Finding the right fit: George's Apparel, Joseph Charles Menswear keep tradition alive in ManchesterBy MICHAEL COUSINEAU
New Hampshire Union Leader
April 15. 2018 10:00PM
MANCHESTER — Walter Bennett was reviewing three tuxedos brought in for alterations as well as a black suit he had purchased.
“I’ve always liked the quality here,” the Northwood man said last week inside George’s Apparel, 675 Elm St.
“I guess after 12 years, I expanded a little bit,” quipped Bennett.
George’s Apparel celebrates its 30th anniversary under the ownership of George Angelopoulos this year. At 92, he still tries to visit the shop every Wednesday.
Styles — think smaller lapels — and the business itself have changed over the years.
“We don’t sell as many suits or sports coats as we used to,” said general manager Holly Auger, whose tenure predates Angelopoulos.
For years, places selling suits have seen business people dressing up less.
George’s reacted to the changing trends by adding wedding suits and tuxedos, which make up about 40 percent of the business, according to Auger.
The biggest competition, she said, comes from outlet stores selling suits.
Several blocks away, Joseph Baroody is getting his men’s store, Joseph Charles Menswear, up and running at 412 Chestnut St.
He’s selling $500 Alden shoes and made-to-measure suits starting at $995, with off-the-rack options ranging from $395 to $795.
Baroody is aiming to sell to lawyers and others suits made in the United States and is offering professional attire for women as well.
“I’m not going to get the guy going into George’s,” said Baroody, who has sold menswear since the late 1960s.
Auger said Baroody’s inventory is “more upscale” than her store.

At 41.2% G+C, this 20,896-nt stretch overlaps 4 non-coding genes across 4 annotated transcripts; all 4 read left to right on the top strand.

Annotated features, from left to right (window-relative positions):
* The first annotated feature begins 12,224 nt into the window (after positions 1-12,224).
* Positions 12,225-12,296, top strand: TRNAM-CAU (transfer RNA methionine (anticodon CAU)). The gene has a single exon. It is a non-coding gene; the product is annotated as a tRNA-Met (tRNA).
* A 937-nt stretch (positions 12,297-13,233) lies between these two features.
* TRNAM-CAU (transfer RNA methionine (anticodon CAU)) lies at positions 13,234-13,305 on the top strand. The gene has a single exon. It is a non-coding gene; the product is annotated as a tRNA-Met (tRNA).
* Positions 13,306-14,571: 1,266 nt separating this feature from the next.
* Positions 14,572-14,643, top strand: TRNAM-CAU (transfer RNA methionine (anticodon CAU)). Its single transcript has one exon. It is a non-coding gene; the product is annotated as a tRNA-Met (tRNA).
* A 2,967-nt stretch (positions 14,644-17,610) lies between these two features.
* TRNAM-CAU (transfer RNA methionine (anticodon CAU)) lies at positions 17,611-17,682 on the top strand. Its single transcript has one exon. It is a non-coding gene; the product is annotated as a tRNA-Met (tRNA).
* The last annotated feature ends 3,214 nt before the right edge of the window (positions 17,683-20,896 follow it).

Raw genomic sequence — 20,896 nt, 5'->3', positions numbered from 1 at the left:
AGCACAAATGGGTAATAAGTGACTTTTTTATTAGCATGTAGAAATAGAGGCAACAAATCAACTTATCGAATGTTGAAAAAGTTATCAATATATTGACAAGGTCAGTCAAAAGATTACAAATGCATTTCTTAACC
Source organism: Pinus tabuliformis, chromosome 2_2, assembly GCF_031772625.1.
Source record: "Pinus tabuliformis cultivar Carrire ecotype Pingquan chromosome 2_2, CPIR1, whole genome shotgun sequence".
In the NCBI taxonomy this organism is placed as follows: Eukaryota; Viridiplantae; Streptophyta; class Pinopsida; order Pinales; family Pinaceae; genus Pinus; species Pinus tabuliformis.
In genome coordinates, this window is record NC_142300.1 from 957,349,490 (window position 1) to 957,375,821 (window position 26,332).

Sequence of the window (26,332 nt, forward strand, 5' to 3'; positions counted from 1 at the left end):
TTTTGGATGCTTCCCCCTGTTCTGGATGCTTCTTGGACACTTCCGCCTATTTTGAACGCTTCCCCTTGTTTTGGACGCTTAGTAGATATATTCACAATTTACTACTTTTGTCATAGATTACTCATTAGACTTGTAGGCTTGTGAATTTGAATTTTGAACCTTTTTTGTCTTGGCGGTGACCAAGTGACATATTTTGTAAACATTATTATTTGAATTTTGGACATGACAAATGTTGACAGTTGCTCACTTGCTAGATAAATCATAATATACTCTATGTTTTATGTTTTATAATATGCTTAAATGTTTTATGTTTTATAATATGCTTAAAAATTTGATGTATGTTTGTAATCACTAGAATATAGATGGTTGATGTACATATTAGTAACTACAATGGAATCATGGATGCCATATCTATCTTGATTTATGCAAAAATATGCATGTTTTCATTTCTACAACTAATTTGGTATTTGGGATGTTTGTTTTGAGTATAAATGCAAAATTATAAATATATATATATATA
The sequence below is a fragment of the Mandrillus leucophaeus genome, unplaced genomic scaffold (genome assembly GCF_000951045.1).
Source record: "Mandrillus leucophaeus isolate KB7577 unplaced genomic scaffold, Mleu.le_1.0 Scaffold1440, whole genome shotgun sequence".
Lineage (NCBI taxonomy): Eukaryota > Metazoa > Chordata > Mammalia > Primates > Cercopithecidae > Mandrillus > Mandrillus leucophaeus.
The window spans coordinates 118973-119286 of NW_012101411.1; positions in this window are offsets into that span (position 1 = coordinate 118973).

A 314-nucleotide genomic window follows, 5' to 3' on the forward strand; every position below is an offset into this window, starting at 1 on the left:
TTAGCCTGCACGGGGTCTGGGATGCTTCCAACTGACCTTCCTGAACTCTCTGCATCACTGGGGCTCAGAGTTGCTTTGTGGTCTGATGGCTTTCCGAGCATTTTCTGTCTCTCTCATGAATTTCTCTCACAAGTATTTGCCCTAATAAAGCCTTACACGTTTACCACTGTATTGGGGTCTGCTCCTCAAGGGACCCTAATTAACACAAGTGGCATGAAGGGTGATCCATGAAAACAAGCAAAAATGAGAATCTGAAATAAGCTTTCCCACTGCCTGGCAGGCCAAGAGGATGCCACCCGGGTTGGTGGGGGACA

“I don’t think he’s going to bother us,” she said.
At George’s, the busiest time runs from April through October.
“Weddings, proms, spring time, they like to come in and get a new suit,” Auger said.
Weddings and interview suits are popular buying occasions — with chocolate gray or black the preferred color scheme to impress a potential new employer.
Suits range from $219 to $695 and often are paired with other items.
“If they come in for a new suit, they like to buy a new shirt,” said assistant store manager Jamie Gillingham.
“— and a new tie,” Auger said.
Gillingham estimated about 40 percent of the business involves someone whose family has shopped there before.
“They’ll say, ‘My father bought his suits here,’” he said.
“We get ‘em right out of high school right up to” people in their 80s, Gillingham said.
The business offers free alterations for life.
Gloria Lagos started there in 1987, and last week was at her sewing machine in the store’s basement.
“I like to do what I do; I like to sew,” she said.
The store itself dates back about 55 years to a previous owner, John Gravis, according to Auger.
Customers ask about the name and are surprised “there is an actual George,” she said.